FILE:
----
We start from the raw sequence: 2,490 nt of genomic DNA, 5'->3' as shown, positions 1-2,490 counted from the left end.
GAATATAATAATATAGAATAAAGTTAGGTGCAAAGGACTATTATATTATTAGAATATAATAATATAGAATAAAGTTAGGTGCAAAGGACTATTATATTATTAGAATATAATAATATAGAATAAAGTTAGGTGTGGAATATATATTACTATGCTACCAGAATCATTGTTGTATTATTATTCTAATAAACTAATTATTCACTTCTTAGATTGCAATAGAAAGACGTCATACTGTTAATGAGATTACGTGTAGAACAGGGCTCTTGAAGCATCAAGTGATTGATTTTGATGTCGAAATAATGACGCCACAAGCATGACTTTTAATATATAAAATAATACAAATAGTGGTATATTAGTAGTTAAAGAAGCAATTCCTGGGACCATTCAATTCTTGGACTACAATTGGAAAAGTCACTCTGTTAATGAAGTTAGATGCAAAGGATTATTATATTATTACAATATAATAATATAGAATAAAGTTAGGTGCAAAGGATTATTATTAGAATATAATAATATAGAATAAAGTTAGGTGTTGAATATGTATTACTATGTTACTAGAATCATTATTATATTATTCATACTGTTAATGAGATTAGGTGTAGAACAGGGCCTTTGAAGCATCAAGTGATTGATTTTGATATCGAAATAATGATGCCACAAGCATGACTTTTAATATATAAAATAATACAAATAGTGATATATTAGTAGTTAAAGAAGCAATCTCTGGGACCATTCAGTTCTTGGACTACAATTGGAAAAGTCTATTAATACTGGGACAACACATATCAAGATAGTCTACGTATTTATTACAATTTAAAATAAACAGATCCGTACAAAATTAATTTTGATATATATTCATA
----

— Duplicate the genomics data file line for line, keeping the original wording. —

We start from the raw sequence: 2,490 nt of genomic DNA, 5'->3' as shown, positions 1-2,490 counted from the left end.
GAATATAATAATATAGAATAAAGTTAGGTGCAAAGGACTATTATATTATTAGAATATAATAATATAGAATAAAGTTAGGTGCAAAGGACTATTATATTATTAGAATATAATAATATAGAATAAAGTTAGGTGTGGAATATATATTACTATGCTACCAGAATCATTGTTGTATTATTATTCTAATAAACTAATTATTCACTTCTTAGATTGCAATAGAAAGACGTCATACTGTTAATGAGATTACGTGTAGAACAGGGCTCTTGAAGCATCAAGTGATTGATTTTGATGTCGAAATAATGACGCCACAAGCATGACTTTTAATATATAAAATAATACAAATAGTGGTATATTAGTAGTTAAAGAAGCAATTCCTGGGACCATTCAATTCTTGGACTACAATTGGAAAAGTCACTCTGTTAATGAAGTTAGATGCAAAGGATTATTATATTATTACAATATAATAATATAGAATAAAGTTAGGTGCAAAGGATTATTATTAGAATATAATAATATAGAATAAAGTTAGGTGTTGAATATGTATTACTATGTTACTAGAATCATTATTATATTATTCATACTGTTAATGAGATTAGGTGTAGAACAGGGCCTTTGAAGCATCAAGTGATTGATTTTGATATCGAAATAATGATGCCACAAGCATGACTTTTAATATATAAAATAATACAAATAGTGATATATTAGTAGTTAAAGAAGCAATCTCTGGGACCATTCAGTTCTTGGACTACAATTGGAAAAGTCTATTAATACTGGGACAACACATATCAAGATAGTCTACGTATTTATTACAATTTAAAATAAACAGATCCGTACAAAATTAATTTTGATATATATTCATA